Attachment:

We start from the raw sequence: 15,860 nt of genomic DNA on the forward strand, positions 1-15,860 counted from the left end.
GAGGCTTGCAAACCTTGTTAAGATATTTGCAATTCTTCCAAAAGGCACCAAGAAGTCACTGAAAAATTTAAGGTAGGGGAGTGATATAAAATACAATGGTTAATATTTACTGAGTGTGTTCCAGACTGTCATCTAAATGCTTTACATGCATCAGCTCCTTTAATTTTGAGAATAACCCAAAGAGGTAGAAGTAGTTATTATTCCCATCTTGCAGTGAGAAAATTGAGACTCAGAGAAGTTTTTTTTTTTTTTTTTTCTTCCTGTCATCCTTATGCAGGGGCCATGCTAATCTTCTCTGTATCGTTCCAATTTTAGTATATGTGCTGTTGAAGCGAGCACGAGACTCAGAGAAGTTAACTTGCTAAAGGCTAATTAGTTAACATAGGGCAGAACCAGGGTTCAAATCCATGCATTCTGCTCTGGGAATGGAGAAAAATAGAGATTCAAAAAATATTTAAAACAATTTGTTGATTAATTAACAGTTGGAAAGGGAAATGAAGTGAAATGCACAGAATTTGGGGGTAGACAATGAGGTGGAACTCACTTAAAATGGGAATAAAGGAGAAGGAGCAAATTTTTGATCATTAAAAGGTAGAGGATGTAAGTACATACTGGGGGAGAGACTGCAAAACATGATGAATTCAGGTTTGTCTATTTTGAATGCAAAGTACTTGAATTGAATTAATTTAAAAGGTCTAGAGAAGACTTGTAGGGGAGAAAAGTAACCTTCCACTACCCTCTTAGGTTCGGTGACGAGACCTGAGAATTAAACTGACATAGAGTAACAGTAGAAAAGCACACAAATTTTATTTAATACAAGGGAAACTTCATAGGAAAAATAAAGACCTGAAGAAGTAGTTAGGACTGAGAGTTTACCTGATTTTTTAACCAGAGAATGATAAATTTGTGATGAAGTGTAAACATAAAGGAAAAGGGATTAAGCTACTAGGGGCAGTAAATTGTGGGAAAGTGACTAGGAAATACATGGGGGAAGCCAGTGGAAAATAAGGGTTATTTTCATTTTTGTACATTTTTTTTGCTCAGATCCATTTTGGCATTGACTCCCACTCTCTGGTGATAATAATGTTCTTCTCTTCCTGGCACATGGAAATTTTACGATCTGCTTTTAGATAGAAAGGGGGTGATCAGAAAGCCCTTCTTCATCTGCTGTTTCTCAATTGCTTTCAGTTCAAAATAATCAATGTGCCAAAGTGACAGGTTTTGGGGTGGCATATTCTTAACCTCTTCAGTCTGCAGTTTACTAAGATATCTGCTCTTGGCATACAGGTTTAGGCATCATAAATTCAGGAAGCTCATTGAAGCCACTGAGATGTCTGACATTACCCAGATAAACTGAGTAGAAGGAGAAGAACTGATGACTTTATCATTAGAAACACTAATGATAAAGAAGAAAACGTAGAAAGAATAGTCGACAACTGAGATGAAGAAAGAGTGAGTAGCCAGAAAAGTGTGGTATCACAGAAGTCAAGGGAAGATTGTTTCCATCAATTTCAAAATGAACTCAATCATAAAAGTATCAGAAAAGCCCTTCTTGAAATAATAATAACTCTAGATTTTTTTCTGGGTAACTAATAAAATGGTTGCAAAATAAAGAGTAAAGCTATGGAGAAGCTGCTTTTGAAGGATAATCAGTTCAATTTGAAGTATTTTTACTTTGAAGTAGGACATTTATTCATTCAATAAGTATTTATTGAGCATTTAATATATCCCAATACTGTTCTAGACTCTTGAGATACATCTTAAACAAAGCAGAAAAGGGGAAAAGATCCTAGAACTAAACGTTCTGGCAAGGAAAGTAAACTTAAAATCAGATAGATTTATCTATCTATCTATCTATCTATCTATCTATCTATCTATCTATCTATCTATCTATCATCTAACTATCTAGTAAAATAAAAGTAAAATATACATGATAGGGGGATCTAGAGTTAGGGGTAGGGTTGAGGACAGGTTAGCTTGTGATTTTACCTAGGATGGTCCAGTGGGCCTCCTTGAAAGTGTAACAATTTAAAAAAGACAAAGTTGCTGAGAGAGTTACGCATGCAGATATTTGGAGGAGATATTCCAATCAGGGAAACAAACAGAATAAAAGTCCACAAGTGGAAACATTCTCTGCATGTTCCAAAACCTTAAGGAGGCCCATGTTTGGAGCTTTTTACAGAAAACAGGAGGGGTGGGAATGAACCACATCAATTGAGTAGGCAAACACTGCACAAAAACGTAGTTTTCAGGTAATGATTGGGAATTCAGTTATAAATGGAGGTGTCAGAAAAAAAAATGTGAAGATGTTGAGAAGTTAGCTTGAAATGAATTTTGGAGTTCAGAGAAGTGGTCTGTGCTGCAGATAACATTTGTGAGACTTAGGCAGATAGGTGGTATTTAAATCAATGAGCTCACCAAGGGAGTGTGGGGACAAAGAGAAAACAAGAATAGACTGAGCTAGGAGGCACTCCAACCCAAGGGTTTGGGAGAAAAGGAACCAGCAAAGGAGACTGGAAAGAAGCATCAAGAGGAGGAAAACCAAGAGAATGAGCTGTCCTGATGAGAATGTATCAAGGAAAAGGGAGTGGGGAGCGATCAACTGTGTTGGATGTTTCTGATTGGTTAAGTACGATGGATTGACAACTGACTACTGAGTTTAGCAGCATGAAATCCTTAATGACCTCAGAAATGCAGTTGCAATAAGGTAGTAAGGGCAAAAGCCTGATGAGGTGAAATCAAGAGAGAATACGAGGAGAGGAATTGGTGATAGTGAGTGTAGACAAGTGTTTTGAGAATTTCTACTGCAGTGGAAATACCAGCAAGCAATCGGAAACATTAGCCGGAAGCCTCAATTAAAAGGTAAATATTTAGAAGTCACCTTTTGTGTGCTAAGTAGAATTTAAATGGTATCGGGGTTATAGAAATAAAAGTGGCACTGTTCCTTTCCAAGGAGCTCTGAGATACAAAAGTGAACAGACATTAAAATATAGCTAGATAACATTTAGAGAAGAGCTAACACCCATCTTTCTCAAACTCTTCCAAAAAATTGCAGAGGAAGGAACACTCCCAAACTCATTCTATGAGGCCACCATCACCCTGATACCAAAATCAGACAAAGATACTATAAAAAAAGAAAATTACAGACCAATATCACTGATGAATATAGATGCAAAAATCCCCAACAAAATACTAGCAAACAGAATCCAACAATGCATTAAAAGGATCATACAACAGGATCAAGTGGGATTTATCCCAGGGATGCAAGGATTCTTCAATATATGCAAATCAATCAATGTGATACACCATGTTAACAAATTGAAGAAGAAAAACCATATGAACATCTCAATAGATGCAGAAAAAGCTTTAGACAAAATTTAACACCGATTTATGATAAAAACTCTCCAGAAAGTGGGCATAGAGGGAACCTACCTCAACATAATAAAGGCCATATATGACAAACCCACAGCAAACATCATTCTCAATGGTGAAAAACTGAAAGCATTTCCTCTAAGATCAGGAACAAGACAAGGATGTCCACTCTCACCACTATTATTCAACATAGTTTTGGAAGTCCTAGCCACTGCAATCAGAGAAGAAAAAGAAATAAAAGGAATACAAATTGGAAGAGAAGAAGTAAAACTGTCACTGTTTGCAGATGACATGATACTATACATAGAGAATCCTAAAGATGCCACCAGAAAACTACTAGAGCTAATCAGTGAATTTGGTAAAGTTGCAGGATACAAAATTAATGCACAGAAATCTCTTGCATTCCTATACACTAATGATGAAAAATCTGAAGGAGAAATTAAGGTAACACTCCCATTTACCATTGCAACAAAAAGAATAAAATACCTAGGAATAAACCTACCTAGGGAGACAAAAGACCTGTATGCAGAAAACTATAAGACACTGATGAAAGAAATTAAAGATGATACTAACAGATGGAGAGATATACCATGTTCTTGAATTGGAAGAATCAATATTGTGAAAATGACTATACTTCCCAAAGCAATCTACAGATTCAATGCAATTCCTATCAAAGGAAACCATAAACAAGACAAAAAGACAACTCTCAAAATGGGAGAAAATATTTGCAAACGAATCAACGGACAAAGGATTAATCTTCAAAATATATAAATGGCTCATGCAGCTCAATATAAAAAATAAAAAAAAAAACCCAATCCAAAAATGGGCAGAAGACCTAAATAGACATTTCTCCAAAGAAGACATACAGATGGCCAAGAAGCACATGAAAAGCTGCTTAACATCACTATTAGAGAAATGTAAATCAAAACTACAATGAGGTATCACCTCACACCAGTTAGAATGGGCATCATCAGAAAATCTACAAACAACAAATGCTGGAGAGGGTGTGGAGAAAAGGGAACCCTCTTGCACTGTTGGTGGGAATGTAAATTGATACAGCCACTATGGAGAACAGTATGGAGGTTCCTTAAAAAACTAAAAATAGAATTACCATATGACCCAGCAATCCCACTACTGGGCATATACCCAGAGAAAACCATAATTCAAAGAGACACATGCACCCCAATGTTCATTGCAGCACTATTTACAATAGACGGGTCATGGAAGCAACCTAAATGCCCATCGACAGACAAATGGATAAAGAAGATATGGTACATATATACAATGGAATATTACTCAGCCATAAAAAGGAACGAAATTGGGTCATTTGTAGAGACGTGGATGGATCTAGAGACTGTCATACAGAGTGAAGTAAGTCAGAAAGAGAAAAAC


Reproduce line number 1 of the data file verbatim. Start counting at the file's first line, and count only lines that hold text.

We start from the raw sequence: 15,860 nt of genomic DNA on the forward strand, positions 1-15,860 counted from the left end.